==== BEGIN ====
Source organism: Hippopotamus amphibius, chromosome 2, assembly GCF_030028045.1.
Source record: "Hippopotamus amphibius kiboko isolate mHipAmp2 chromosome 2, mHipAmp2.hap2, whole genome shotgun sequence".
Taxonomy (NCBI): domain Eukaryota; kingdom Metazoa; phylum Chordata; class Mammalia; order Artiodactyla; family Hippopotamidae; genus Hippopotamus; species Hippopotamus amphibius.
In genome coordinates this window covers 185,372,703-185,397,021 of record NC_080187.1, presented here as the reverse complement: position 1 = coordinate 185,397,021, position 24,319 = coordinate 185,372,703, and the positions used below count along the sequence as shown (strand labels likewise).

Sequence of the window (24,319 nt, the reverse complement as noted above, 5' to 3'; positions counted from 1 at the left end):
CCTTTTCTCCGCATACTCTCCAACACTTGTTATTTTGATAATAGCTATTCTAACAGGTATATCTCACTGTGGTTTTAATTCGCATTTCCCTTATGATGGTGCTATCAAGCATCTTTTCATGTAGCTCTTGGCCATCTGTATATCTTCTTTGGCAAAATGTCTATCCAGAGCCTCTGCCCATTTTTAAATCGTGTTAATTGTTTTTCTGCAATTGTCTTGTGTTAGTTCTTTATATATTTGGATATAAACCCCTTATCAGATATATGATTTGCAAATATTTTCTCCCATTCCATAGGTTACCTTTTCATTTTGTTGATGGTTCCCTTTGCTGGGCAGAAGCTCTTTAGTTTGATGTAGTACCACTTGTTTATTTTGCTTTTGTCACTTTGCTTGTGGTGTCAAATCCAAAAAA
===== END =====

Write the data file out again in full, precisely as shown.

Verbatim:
Source organism: Hippopotamus amphibius, chromosome 2, assembly GCF_030028045.1.
Source record: "Hippopotamus amphibius kiboko isolate mHipAmp2 chromosome 2, mHipAmp2.hap2, whole genome shotgun sequence".
Taxonomy (NCBI): domain Eukaryota; kingdom Metazoa; phylum Chordata; class Mammalia; order Artiodactyla; family Hippopotamidae; genus Hippopotamus; species Hippopotamus amphibius.
In genome coordinates this window covers 185,372,703-185,397,021 of record NC_080187.1, presented here as the reverse complement: position 1 = coordinate 185,397,021, position 24,319 = coordinate 185,372,703, and the positions used below count along the sequence as shown (strand labels likewise).

Sequence of the window (24,319 nt, the reverse complement as noted above, 5' to 3'; positions counted from 1 at the left end):
CCTTTTCTCCGCATACTCTCCAACACTTGTTATTTTGATAATAGCTATTCTAACAGGTATATCTCACTGTGGTTTTAATTCGCATTTCCCTTATGATGGTGCTATCAAGCATCTTTTCATGTAGCTCTTGGCCATCTGTATATCTTCTTTGGCAAAATGTCTATCCAGAGCCTCTGCCCATTTTTAAATCGTGTTAATTGTTTTTCTGCAATTGTCTTGTGTTAGTTCTTTATATATTTGGATATAAACCCCTTATCAGATATATGATTTGCAAATATTTTCTCCCATTCCATAGGTTACCTTTTCATTTTGTTGATGGTTCCCTTTGCTGGGCAGAAGCTCTTTAGTTTGATGTAGTACCACTTGTTTATTTTGCTTTTGTCACTTTGCTTGTGGTGTCAAATCCAAAAAA